Friendship, Character, and Purpose

Each week, the fall series “Reimagining the World Together: Why Friendship Matters for Our Future” features a moderated conversation between a pair of friends. Because I have spent the past four months pulling together this series and am teaching a course tied to it, I volunteered to write about the goals of the series, which involve displaying connections between matters of character, questions of purpose, and human flourishing.

My task seemed simple enough: explain what friendship has to do with character and purpose and what character and purpose have to do with human flourishing. My first attempts to do that, however, failed, because some things, indeed some of the most essential things, aren’t best captured in didactic lessons.

I could have told you, for example, that more than 2,300 years ago Aristotle said that “the characteristic activity of a human being is a certain kind of life”; that the life in question is the good life; that the good life is a life lived “in accordance with virtue, and if there are several virtues, in accordance with the best and most complete”; that virtues of character ensure that our lives aim at the good; and that friendship “is a virtue, or involves virtue, and is an absolute necessity in life.” I could have added that purpose comes from the Old French purpos, which meant “to aim.”

I then could have stepped through all these connections to suggest that without friendship we would lack the virtues, because among the virtues, it is the best and most complete; without the virtues we would lack character; and without character we would be aimless—perhaps finding life on Wall Street or inside the Beltway or behind a pulpit, or on in a clinic or a lab or a court, but missing the target of a good life. I could have done all that but failed to do what I set out to do.

The working assumption of the series is that the best way to explore character and purpose might not be to describe them philosophically, but to listen to two friends talk about their friendship.

In the first conversation in the series, the Rev. William Barber said of his friendship with Jonathan Wilson-Hartgrove: “I’ve thought about how glad I am to know Jonathan because I had some deep distrust about my white brothers and sisters because of things that happened to me early in my life. Having to deal with the Klan burning crosses in front of my uncle’s house. I think in some ways Jonathan helped to save me from my memories.”

Jonathan responded: “One of the great gifts of our friendship is that he helped me learn the history behind why a young person like me didn’t even realize that I was lacking friendship with someone like him. I remember the first time I walked into a state house behind Reverend Barber. I have lived as a straight white man in the world. When I walk into places, I’m generally welcomed, and when I’m not, I’m generally respectful of authority because that’s how I was raised. And here we were going to challenge the system and they told us we can’t come in. Well, something in my body, if I’m told I can’t come in, says, ‘Yes sir, I understand.’ But Reverend Barber says, ‘Tell me where that’s written down. Show me that rule.’ All of a sudden I realized that there are ways my body carries a memory of a certain relationship to this society that I have to unlearn if I’m going to be part of this kind of fusion coalition that our friendship represents.”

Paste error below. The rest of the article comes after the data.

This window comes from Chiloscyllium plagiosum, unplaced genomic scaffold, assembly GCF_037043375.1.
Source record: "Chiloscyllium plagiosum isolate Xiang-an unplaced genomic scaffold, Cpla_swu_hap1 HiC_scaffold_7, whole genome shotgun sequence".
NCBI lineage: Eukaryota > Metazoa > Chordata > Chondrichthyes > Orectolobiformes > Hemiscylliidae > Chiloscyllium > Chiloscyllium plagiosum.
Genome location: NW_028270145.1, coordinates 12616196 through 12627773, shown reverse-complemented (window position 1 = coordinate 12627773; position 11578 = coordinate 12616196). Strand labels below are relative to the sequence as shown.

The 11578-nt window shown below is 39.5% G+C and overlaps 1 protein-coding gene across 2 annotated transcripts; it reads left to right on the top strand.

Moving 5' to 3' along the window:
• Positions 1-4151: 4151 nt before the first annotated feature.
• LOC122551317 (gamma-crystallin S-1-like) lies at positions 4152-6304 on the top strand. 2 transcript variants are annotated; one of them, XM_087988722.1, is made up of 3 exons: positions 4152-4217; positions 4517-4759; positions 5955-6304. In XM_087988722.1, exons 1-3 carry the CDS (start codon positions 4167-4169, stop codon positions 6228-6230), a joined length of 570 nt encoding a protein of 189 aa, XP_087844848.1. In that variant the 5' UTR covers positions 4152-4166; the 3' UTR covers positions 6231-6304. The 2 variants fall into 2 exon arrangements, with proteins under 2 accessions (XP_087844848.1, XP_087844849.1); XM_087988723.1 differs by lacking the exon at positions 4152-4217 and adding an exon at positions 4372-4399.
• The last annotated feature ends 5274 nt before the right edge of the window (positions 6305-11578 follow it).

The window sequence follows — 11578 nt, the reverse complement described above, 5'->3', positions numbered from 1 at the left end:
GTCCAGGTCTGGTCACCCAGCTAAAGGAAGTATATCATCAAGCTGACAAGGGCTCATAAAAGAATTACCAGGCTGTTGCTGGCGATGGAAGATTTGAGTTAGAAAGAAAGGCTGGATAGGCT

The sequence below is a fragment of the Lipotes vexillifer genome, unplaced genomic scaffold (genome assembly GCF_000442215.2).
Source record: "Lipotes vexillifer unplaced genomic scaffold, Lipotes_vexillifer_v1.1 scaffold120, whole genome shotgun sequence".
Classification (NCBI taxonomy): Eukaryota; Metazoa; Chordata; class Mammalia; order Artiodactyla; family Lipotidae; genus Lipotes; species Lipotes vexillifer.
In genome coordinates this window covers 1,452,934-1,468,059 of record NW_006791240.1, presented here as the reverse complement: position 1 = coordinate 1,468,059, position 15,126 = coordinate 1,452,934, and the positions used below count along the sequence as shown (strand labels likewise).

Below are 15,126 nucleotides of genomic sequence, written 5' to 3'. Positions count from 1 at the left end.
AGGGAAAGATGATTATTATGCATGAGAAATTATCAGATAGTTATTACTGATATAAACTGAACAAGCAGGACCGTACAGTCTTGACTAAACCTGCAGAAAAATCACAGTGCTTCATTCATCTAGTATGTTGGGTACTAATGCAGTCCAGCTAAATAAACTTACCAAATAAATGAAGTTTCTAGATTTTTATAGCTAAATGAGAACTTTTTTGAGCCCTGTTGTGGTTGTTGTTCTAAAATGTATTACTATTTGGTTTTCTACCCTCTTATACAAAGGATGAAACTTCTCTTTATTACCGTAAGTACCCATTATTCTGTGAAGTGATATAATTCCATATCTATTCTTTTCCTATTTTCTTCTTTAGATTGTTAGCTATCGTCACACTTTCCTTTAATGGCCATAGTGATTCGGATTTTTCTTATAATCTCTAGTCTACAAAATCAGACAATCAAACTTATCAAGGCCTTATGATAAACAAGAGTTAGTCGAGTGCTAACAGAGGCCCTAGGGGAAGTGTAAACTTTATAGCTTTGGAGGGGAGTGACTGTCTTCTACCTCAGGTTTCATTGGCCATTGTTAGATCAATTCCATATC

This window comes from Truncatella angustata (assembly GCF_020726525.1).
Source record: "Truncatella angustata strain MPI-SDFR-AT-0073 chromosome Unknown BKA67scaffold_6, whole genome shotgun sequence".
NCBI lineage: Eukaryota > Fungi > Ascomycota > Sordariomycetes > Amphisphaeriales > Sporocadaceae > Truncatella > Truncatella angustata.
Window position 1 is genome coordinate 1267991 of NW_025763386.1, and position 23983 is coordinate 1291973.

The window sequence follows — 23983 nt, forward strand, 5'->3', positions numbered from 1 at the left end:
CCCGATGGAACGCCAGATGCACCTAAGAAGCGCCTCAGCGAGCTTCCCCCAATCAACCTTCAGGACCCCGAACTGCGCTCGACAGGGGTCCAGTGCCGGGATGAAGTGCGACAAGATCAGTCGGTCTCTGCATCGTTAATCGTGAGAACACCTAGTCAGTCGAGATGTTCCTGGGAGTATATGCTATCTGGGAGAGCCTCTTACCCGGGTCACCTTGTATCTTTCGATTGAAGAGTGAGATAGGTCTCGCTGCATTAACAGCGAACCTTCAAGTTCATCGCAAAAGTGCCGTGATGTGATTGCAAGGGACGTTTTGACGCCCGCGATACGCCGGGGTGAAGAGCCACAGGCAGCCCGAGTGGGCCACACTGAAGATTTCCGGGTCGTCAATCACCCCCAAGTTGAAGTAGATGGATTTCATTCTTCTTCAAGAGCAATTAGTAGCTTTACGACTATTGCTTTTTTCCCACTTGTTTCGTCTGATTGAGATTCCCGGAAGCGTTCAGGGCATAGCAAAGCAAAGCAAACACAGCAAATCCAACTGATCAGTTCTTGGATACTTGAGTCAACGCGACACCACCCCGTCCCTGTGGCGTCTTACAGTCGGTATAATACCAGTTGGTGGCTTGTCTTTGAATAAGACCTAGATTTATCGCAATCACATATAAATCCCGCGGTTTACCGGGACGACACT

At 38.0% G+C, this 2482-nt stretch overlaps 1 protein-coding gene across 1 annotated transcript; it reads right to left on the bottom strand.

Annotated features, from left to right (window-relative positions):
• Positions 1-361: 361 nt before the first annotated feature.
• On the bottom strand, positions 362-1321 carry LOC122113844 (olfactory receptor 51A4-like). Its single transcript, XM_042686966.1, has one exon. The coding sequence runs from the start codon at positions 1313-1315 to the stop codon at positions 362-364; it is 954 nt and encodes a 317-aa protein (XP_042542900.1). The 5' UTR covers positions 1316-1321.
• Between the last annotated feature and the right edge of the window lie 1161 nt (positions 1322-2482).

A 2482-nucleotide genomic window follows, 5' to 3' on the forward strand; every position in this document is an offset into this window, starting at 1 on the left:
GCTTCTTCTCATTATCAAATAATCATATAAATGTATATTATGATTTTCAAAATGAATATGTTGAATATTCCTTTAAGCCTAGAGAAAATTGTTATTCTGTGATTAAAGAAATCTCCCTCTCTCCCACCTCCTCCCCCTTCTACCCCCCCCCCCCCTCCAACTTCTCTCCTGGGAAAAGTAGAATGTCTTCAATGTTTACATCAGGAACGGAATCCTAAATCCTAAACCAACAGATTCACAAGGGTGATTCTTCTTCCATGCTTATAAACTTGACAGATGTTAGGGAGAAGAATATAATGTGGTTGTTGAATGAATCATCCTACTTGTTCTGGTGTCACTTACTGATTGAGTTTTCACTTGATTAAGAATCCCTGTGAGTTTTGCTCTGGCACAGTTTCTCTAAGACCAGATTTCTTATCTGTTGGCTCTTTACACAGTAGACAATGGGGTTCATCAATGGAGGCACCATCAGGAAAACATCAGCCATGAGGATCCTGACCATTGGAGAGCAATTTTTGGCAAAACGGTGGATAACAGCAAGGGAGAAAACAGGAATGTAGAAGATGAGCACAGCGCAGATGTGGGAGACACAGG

Noting that after first meeting twenty-five years ago they lost track of one another, Rev. Barber said: “I never forgot him, he never forgot me. And then the movement brought us back together, and we kind of picked up from where we were, but we started to go deeper and talk about what this friendship was supposed to mean beyond just us? What was it supposed to mean for the larger moral conversations in this country? And it’s a counterintuitive. If you would write the story, I was never supposed to meet him, he was never supposed to meet me, and if we did, we would surely be on opposite sides.”

Jonathan added, “It’s not just about two people being buddies. This is about a vision for what society can be. I think it’s that fear of the unknown that we have to confront and not knowing what all it’s going to take to change what is into what ought to be.”

“Reimagining the World Together: Why Friendship Matters for Our Future” runs every Thursday through November 5. The series is free and open to the public. You can register and find recordings of previous conversations here: https://kenan.ethics.duke.edu/friendship/. The next conversation will take place this Thursday and will feature Duke’s own Brian Hare and Vanessa Woods, who have recently published the book Survival of the Friendliest: Understanding Our Origins and Rediscovering Our Common Humanity.

David Toole wears many idiomatic hats at Duke. Reflective of his wide-ranging academic endeavors, Toole holds appointments not only with the Kenan Institute for Ethics, but also the Global Health Institute and the Divinity School, where he serves as Associate Dean for Interdisciplinary Initiatives. He teaches courses on ethics, humanitarianism, and health systems, and is working on another book that gathers together a decade of research on the role of mission hospitals in African health systems.

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